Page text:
Sophie Graham, Chief Sustainability Officer at IFS

An increasing number of firms now have a chief sustainability officer (CSO) to define and drive sustainability programmes and ensure alignment with the company's overall strategy. 

However, many firms are still a little way off being able to recruit a CSO in at board level. This means that for some, the chief procurement officer (CPO), is responsible for helping manage Scope 3 emissions across the supply chain, working with the chief financial officer (CFO), who is responsible for delivering integrated reporting of financial and sustainability information.

Organisations need to implement the right solutions so they can streamline the collection of data from all departments in the same format. This saves time and ensures it is up-to-date. Organisations must also be ready to use data analytics that give them the insights they need to make informed decisions that align with their ESG goals, whether it involves choosing environmentally-friendly suppliers or optimising transportation routes to minimise emissions.

Companies must have accurate data, using solutions that reconcile spending assessments and emissions estimations to provide greater precision and reliability. The integration of AI makes these processes far faster, more accurate and comprehensive, which is a huge benefit when there is a lot of data to handle.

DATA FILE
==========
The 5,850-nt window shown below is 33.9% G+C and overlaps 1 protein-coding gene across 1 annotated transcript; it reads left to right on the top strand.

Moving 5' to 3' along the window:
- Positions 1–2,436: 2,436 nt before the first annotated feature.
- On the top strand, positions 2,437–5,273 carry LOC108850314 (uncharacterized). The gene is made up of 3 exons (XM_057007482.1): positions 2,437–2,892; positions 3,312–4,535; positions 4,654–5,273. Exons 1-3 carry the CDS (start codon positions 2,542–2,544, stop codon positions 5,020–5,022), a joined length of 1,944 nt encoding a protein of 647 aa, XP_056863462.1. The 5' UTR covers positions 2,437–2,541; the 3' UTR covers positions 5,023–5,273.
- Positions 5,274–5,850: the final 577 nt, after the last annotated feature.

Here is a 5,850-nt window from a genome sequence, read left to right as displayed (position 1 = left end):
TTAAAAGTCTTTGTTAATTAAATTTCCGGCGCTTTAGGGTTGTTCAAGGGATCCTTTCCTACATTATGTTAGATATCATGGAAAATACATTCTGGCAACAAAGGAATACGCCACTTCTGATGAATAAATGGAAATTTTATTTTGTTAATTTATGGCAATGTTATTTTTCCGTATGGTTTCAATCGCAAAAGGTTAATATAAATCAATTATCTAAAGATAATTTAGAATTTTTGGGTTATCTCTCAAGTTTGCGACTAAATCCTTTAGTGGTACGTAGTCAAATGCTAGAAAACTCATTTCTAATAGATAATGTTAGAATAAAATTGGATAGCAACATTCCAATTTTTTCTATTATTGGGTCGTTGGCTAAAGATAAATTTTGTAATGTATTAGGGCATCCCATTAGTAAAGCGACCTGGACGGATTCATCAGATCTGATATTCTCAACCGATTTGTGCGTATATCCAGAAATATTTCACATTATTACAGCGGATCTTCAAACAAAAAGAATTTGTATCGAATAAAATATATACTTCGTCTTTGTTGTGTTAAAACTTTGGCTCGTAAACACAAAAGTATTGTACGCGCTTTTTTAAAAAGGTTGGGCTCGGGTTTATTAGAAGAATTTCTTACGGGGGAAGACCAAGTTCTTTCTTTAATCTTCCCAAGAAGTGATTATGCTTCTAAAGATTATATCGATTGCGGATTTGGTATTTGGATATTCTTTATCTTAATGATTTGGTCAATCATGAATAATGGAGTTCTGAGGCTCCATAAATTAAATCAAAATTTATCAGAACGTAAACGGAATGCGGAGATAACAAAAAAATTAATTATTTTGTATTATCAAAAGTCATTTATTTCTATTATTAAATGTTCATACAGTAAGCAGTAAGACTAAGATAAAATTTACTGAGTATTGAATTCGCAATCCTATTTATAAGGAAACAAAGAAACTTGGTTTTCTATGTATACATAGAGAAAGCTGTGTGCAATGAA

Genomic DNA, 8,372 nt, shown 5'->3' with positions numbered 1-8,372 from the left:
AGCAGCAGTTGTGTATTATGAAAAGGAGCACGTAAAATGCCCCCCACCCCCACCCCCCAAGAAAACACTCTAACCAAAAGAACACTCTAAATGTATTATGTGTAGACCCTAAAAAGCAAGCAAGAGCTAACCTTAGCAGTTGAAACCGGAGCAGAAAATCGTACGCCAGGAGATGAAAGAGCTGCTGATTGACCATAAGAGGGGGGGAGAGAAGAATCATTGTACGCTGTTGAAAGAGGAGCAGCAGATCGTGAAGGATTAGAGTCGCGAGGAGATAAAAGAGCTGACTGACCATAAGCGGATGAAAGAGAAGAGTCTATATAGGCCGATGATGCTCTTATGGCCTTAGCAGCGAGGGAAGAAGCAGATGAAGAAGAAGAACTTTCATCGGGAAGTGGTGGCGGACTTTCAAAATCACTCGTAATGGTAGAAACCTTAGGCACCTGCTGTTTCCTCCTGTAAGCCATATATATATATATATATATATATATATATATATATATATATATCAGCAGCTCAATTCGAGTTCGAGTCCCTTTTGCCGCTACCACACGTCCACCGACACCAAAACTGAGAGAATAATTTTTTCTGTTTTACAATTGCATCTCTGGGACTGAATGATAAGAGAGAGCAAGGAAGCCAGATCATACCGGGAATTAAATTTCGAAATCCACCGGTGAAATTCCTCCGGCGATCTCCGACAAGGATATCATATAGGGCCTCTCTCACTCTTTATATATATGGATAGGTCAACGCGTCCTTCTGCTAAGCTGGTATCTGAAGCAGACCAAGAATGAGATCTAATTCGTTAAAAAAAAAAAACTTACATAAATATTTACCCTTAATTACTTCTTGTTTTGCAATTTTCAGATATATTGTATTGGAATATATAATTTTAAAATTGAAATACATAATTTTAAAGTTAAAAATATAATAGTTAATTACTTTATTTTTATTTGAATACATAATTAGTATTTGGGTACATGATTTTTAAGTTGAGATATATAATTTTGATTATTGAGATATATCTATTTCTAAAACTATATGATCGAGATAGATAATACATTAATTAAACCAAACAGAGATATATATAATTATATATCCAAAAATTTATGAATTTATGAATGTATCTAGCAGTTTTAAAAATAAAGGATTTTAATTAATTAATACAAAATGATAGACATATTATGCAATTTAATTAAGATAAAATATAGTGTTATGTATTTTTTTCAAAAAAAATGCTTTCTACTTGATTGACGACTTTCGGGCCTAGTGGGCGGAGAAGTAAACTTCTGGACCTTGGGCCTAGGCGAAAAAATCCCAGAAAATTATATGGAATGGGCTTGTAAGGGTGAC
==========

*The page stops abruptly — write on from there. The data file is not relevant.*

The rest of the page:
What are the benefits of doing reporting well, especially for those who get ahead of the curve in doing so?

ESG reporting is an opportunity to drive positive change within an organisation of any size. Regulations encourage businesses to re-evaluate their practices, leading to greater efficiency and sustainability.

Organisations can leverage the in-depth data they collect to drive their business forward and contribute to strategic planning. Accurate data forms a foundation for informed decision-making, revealing risks and opportunities for improvement and innovation.

Achieving sustainability and growth are not conflicting objectives. Sustainable practices reduce costs, and ultimately, create enduring growth. For example, if a manufacturing company identifies an opportunity to reduce water usage within its operations, this will have a positive impact on both its ESG reporting and its operational costs. 

In conclusion, businesses have a lot to benefit from embedding sustainability into their core operations and leveraging data to drive up efficiency and provide board level transparency. 

Businesses can shift their perspective on ESG reporting from a compliance-driven task to an opportunity for sustainable growth and continuing improvement. By focusing on accuracy, risk management, and governance, organisations can harness ESG data to drive better business decisions, cut costs, and secure long-term growth faster than competitors.